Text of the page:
Letter by Behr and Camm Regarding Article, “Induced Brugada-Type Electrocardiogram, a Sign for Imminent Malignant Arrhythmias”
To the Editor:
We have read with interest the article by Juntilla et al1 describing the poor prognosis associated with the acute induction of the Brugada type 1 ECG pattern. In particular, 11 of 26 patients with drug-induced changes suffered sudden and/or resuscitated cardiac death. The majority of life-threatening cases were related to propofol infusion, whereas the rest were secondary to use of sodium channel blockers (antiarrhythmics and local anesthetics). Only 5 patients, who were asymptomatic, had been exposed to cocaine and antidepressants.
These findings, however, do not reflect the current literature, in which antidepressant overdoses appear to be the most commonly reported cause of the drug-induced Brugada ECG pattern, usually with an unremarkable event rate. For example, in a series of 95 cases of cyclic antidepressant overdoses,2 10 (10.5%) presented with the Brugada ECG, 1 of whom died of recurrent ventricular fibrillation compared with 1 death among those without the Brugada ECG. In another retrospective French study of 65 cases, 15% demonstrated the type 1 ECG pattern but without any arrhythmia.3 A larger series of approximately 400 cases of tricyclic overdoses found that only 2.3% developed the type 1 Brugada ECG pattern, again without any attendant increased risk of arrhythmia.4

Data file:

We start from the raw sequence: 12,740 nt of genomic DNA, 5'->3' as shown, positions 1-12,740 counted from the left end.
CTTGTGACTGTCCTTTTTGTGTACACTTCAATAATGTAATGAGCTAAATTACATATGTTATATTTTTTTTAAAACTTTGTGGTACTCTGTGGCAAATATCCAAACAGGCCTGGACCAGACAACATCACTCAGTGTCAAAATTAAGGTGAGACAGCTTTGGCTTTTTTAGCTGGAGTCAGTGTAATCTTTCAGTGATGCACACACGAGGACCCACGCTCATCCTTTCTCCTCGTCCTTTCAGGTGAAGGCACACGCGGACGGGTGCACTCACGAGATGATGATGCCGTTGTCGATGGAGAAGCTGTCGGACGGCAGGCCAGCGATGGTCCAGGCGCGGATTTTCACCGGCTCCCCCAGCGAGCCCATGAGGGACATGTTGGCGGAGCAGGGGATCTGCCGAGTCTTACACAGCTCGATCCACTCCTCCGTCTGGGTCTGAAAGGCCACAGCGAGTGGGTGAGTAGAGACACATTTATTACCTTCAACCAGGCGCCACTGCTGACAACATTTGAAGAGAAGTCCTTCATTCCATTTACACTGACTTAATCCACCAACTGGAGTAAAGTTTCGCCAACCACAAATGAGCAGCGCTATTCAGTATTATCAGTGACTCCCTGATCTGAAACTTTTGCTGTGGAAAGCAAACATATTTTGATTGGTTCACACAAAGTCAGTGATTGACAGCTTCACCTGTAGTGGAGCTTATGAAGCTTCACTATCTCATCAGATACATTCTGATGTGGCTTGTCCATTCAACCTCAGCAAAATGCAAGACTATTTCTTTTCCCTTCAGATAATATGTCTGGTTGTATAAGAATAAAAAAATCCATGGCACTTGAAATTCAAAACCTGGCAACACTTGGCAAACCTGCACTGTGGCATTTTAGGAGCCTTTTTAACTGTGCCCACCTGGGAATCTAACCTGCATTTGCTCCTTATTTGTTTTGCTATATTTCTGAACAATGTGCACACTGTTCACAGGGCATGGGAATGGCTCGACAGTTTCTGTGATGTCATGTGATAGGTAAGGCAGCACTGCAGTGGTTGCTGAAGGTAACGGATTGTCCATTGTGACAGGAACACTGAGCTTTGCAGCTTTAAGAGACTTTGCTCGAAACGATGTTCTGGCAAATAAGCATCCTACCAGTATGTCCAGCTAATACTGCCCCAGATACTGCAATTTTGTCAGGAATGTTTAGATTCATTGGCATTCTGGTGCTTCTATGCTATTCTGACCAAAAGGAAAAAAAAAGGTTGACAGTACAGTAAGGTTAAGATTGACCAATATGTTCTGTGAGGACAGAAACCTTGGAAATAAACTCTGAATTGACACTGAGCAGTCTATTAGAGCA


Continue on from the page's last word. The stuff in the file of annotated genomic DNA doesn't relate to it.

To the best of our knowledge, there have been no similar systematic studies of the prevalence of the Brugada ECG pattern in patients receiving propofol and sodium channel blockers apart from 1 assessment of ajmaline by Hermida et al,5 who evaluated 1000 individuals undergoing occupational ECGs. A single spontaneous and 5 ajmaline-induced type 1 ECGs (prevalence 0.5%) were detected, although this may well have represented an underestimate. None of these individuals had SCN5A mutations, ventricular arrhythmias, or a significant family history, and all were asymptomatic.
It is therefore possible that the series reported by Juntilla et al1 represents a selected group and may not indicate the true spectrum and prognosis of the drug-induced Brugada ECG pattern. A systematic, population-based, observational study of the condition will be necessary to understand the true significance of this presentation.